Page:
Justice Minister Kris Faafoi says the Government has no intention of pushing forward with cannabis decriminalisation – but his party would allow their MPs to vote freely on the matter if it came up as a members’ bill.
This opens up a narrow path for some form of decriminalisation of cannabis, despite the narrow loss for legalisation at last year’s referendum.
Faafoi made his comments after a new poll showed some form of decriminalisation had strong majority support – with 49 per cent backing full legalisation and 20 per cent backing just decriminalisation.
Which reinforces the tactical error by the Greens in demanding the referendum be on legalisation, not decriminalisation. You achieve sustainable change by smaller moves.
We saw this with same sex marriage. Doing civil unions first, paved the way for same sex marriage.
It is unlikely that a Labour member would put up a members’ bill on the issue given the party’s position on “respecting the referendum” – but any other MP could also put a bill forward, in a hope to win over 61 MPs in the 120-seat Parliament and change the law.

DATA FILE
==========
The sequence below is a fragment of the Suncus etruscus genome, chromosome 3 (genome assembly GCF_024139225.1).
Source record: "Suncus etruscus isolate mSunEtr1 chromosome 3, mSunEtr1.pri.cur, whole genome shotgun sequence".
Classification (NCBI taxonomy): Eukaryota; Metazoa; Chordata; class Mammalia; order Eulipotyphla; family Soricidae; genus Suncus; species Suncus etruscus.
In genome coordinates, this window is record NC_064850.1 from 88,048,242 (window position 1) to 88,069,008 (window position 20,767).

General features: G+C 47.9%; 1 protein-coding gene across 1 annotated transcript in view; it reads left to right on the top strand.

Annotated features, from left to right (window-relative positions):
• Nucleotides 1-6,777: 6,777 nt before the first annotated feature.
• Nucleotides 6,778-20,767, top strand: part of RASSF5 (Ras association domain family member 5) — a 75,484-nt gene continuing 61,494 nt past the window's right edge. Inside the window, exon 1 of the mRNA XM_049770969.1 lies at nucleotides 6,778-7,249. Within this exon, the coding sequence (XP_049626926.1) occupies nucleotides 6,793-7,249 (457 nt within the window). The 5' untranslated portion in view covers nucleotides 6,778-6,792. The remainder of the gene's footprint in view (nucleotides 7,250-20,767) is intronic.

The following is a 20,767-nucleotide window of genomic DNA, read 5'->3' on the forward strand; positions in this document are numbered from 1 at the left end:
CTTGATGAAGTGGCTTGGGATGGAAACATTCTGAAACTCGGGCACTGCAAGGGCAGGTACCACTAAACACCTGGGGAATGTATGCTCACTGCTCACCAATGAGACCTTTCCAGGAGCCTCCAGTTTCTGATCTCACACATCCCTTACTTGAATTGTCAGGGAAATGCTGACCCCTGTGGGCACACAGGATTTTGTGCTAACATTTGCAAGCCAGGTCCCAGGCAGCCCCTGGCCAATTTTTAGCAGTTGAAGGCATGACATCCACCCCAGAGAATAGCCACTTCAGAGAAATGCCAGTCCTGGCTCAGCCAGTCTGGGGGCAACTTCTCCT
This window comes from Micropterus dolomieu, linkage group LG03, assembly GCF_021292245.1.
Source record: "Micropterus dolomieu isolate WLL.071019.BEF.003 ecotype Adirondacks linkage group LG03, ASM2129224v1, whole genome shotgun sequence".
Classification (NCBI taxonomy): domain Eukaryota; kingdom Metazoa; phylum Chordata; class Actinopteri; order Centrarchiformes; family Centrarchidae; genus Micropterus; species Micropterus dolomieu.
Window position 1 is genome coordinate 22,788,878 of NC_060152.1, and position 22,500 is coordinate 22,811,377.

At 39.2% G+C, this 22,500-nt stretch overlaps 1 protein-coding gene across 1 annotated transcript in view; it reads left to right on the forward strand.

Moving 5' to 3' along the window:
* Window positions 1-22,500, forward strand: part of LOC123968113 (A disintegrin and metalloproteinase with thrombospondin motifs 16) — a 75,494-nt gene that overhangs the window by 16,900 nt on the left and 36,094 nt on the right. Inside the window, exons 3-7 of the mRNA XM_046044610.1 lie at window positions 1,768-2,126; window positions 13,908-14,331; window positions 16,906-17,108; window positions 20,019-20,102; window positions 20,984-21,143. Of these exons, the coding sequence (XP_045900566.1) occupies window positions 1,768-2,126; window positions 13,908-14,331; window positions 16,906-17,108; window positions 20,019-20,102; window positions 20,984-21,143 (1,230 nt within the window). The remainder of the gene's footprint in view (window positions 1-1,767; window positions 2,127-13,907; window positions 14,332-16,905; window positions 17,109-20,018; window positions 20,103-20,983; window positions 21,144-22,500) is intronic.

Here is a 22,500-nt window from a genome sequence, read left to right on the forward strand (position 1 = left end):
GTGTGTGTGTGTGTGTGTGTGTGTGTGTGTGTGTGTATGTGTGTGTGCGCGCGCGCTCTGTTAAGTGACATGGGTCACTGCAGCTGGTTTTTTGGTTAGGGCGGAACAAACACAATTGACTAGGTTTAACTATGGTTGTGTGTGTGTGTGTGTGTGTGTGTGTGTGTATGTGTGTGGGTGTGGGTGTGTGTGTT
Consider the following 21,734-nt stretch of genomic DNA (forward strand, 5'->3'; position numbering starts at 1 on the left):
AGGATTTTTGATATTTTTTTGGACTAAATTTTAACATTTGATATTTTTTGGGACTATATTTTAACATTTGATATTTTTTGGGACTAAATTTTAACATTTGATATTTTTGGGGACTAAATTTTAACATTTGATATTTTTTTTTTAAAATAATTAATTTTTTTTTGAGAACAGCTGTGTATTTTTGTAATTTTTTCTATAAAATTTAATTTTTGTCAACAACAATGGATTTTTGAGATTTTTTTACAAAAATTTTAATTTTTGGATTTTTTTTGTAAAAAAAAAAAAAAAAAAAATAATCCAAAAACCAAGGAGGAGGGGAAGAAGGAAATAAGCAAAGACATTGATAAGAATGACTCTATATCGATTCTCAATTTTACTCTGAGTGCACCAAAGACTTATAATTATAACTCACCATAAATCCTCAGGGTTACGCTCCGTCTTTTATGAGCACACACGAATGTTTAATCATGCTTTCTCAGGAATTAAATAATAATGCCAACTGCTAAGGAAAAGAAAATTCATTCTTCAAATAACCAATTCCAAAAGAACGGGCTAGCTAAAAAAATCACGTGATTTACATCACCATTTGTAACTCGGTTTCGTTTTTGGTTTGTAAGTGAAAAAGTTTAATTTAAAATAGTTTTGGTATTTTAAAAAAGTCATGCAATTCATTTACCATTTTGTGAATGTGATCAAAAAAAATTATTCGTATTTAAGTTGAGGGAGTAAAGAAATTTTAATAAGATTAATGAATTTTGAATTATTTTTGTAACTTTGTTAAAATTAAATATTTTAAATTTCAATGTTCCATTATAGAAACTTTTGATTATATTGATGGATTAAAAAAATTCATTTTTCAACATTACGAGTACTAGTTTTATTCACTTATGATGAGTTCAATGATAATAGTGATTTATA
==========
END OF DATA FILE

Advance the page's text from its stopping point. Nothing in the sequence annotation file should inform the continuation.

Indeed, under new rules for this Parliament such a bill could skip the “balloting” for members’ bills if an MP could gather the support of 61 MPs who aren’t ministers or parliamentary under-secretaries.
This is pretty hard to achieve. The distribution of non-exec MPs is:
- Labour 39
- National 33
- ACT 10
- Greens 8
- Maori 2
Even if every Labour, Greens and Maori non-exec MP was in favour that only gets you 49 MPs. You need another 12 from National and ACT. And I doubt you’d get every Labour MP.